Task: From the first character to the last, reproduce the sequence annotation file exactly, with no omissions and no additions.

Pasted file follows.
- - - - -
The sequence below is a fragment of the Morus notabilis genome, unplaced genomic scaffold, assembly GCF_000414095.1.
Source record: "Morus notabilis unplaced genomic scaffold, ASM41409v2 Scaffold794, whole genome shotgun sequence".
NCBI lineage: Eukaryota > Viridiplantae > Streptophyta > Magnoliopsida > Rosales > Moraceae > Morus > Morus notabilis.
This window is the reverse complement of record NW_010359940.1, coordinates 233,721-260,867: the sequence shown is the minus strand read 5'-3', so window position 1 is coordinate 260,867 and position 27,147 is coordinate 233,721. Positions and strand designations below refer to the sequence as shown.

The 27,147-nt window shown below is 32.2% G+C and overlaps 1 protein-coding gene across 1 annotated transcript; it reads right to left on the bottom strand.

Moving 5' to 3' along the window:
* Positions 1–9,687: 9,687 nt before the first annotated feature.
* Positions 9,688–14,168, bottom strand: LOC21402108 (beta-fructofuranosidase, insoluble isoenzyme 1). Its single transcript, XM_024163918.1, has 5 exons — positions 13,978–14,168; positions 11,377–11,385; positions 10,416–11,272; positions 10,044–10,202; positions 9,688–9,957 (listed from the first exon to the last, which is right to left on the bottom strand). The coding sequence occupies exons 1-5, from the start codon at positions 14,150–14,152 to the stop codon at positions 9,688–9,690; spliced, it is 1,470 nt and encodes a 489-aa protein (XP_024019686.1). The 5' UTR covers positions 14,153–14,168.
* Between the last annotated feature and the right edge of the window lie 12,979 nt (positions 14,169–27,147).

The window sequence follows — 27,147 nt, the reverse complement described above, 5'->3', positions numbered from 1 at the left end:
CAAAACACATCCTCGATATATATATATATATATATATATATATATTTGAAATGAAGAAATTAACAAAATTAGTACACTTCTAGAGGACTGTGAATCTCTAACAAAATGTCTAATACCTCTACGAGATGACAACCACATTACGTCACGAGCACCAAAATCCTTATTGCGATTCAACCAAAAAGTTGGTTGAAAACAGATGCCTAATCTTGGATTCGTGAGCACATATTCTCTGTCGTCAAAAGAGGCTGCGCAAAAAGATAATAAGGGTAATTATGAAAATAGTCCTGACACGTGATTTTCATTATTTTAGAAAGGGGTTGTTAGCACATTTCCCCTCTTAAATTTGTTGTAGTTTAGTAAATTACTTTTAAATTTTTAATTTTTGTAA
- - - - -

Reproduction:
The sequence below is a fragment of the Morus notabilis genome, unplaced genomic scaffold, assembly GCF_000414095.1.
Source record: "Morus notabilis unplaced genomic scaffold, ASM41409v2 Scaffold794, whole genome shotgun sequence".
NCBI lineage: Eukaryota > Viridiplantae > Streptophyta > Magnoliopsida > Rosales > Moraceae > Morus > Morus notabilis.
This window is the reverse complement of record NW_010359940.1, coordinates 233,721-260,867: the sequence shown is the minus strand read 5'-3', so window position 1 is coordinate 260,867 and position 27,147 is coordinate 233,721. Positions and strand designations below refer to the sequence as shown.

The 27,147-nt window shown below is 32.2% G+C and overlaps 1 protein-coding gene across 1 annotated transcript; it reads right to left on the bottom strand.

Moving 5' to 3' along the window:
* Positions 1–9,687: 9,687 nt before the first annotated feature.
* Positions 9,688–14,168, bottom strand: LOC21402108 (beta-fructofuranosidase, insoluble isoenzyme 1). Its single transcript, XM_024163918.1, has 5 exons — positions 13,978–14,168; positions 11,377–11,385; positions 10,416–11,272; positions 10,044–10,202; positions 9,688–9,957 (listed from the first exon to the last, which is right to left on the bottom strand). The coding sequence occupies exons 1-5, from the start codon at positions 14,150–14,152 to the stop codon at positions 9,688–9,690; spliced, it is 1,470 nt and encodes a 489-aa protein (XP_024019686.1). The 5' UTR covers positions 14,153–14,168.
* Between the last annotated feature and the right edge of the window lie 12,979 nt (positions 14,169–27,147).

The window sequence follows — 27,147 nt, the reverse complement described above, 5'->3', positions numbered from 1 at the left end:
CAAAACACATCCTCGATATATATATATATATATATATATATATATTTGAAATGAAGAAATTAACAAAATTAGTACACTTCTAGAGGACTGTGAATCTCTAACAAAATGTCTAATACCTCTACGAGATGACAACCACATTACGTCACGAGCACCAAAATCCTTATTGCGATTCAACCAAAAAGTTGGTTGAAAACAGATGCCTAATCTTGGATTCGTGAGCACATATTCTCTGTCGTCAAAAGAGGCTGCGCAAAAAGATAATAAGGGTAATTATGAAAATAGTCCTGACACGTGATTTTCATTATTTTAGAAAGGGGTTGTTAGCACATTTCCCCTCTTAAATTTGTTGTAGTTTAGTAAATTACTTTTAAATTTTTAATTTTTGTAA